Importance of Immunizations Across the Lifespan
Apr 03, 2012

Until this past year, I can only remember one occasion where a doctor had ever suggested I consider an adult immunization.  So while we place a great deal of emphasis on our children and their routine immunizations, it has occurred to me that adult immunizations are often overlooked.
In a recent article that appeared in BeWellPhilly, it is suggested that adult immunization discussions are important for two major reasons.   

“The first is that adults often forget the importance of health maintenance. After people reach a certain age, it’s easy to skip that annual checkup when no one is forcing them to stay on top of their health. Adults have a poor vaccination rate because they rarely seek it out, and this is something that needs to change since they can still be prone to diseases.
The second reason is a much less selfish one. If adults become sick, they are often in a healthy position to fight something, but the very young and the very old are in a much more vulnerable state. An unprotected adult might do fine, but could pass along something to a child or elderly person that could be very detrimental or even fatal.”

I was even surprised to discover these references made in another medical forum recently, which claimed that

“More adults die of vaccine-preventable disease in North America than from colorectal cancer, breast cancer, prostate cancer or car accidents.”

and a suggestion that

“More than 40,000 adults a year die from diseases they could avoid with a simple shot. (Avoiding these diseases also means less risk of heart attack and stroke.)”

Adding to these health concerns, there is also an economic impact to consider.  Just last week, in a recent study released by The Michigan Primary Care Consortium, entitled “The Business Case for Full Adult Immunization in Michigan,” it was reported that improper immunization among adults has cost the state economy nearly $495 million a year from emergency room visits, specialty medical care, lost productivity and absenteeism.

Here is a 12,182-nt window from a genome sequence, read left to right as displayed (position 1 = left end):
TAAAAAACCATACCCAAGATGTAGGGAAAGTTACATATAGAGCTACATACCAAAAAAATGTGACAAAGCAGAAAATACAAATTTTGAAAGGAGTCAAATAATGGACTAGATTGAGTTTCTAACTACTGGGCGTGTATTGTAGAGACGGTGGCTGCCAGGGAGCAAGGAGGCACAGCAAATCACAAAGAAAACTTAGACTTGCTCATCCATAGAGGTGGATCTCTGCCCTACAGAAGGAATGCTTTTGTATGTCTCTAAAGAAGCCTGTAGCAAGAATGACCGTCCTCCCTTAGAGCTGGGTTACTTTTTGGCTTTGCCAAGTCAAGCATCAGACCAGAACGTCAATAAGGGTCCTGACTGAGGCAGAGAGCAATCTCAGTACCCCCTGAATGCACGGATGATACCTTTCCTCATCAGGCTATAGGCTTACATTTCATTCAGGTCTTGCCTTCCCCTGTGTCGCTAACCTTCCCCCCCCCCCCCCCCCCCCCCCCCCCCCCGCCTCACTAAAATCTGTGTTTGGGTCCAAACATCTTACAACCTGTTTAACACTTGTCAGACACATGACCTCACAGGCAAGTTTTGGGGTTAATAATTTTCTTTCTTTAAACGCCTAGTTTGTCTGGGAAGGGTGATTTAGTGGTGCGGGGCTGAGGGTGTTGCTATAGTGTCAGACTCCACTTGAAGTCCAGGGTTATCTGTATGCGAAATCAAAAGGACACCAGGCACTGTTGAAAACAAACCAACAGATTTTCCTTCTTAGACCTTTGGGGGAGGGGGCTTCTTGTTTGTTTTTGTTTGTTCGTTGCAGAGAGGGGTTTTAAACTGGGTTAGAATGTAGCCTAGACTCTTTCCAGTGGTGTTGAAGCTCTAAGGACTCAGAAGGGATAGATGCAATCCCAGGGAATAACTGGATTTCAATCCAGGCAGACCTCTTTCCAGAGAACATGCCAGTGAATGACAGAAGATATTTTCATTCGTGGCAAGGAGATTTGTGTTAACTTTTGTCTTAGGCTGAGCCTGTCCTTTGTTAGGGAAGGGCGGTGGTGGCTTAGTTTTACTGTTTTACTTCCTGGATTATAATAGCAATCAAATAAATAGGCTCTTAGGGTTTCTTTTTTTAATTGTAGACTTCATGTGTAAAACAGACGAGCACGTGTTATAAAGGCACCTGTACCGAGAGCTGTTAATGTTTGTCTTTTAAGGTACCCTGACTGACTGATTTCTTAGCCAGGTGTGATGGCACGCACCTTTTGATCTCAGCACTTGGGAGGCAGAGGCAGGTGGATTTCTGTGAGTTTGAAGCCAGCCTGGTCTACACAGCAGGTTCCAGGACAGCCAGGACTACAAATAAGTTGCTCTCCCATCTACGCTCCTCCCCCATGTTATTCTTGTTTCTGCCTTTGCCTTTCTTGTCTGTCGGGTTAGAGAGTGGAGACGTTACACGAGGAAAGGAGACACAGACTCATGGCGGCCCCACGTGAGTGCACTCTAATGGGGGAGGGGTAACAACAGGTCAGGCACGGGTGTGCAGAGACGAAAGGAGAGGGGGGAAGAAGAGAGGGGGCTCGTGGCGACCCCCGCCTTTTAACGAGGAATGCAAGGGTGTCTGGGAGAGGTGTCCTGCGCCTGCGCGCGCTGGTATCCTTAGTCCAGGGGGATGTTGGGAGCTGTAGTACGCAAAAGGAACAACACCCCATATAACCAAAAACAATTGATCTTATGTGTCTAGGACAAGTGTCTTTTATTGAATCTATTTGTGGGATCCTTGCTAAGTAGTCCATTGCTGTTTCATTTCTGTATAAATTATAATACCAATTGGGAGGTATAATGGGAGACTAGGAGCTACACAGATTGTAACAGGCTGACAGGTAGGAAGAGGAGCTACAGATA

Yet, it was determined that

“for every $1 spent on adult immunizations, nearly $20 are saved in the workplace and on hospital stays, physician visits, and other more expensive and lengthy treatments for patients who have contracted diseases that would have been easily prevented with simple, low-cost vaccinations. “

Even Savy Seniors are asked to consider a number of different immunizations that are currently recommended by the CDC for people 50 years of age and older, including influenza, pneumococcal, zoster (shingles), Tdap (tetanus-diptheria-pertussis), MMR (measles, mumps and rubella), Hepatitis A, Hepatitis B, and meningitis to name but a few.
As Dr. Deborah Wexler of the Immunization Action Coalition explains in an interview on KARE 11 News @4, adults are often behind on vaccinations and it’s time they take responsibility for themselves and learn about what vaccines they need to help prevent disease.
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We can start by taking this clever CDC quiz, “What Vaccines Do You Need?” and then discussing these vaccines with a health care provider or local health clinic to determine which immunizations would be beneficial for us based on our age.
Considering the fact that adult immunizations can not only prevent death and disease, but also save us money, perhaps in addition to our “Vaccinate Your Baby” efforts, there should be more concentrated efforts to achieve “Vaccination Across the Lifespan”.

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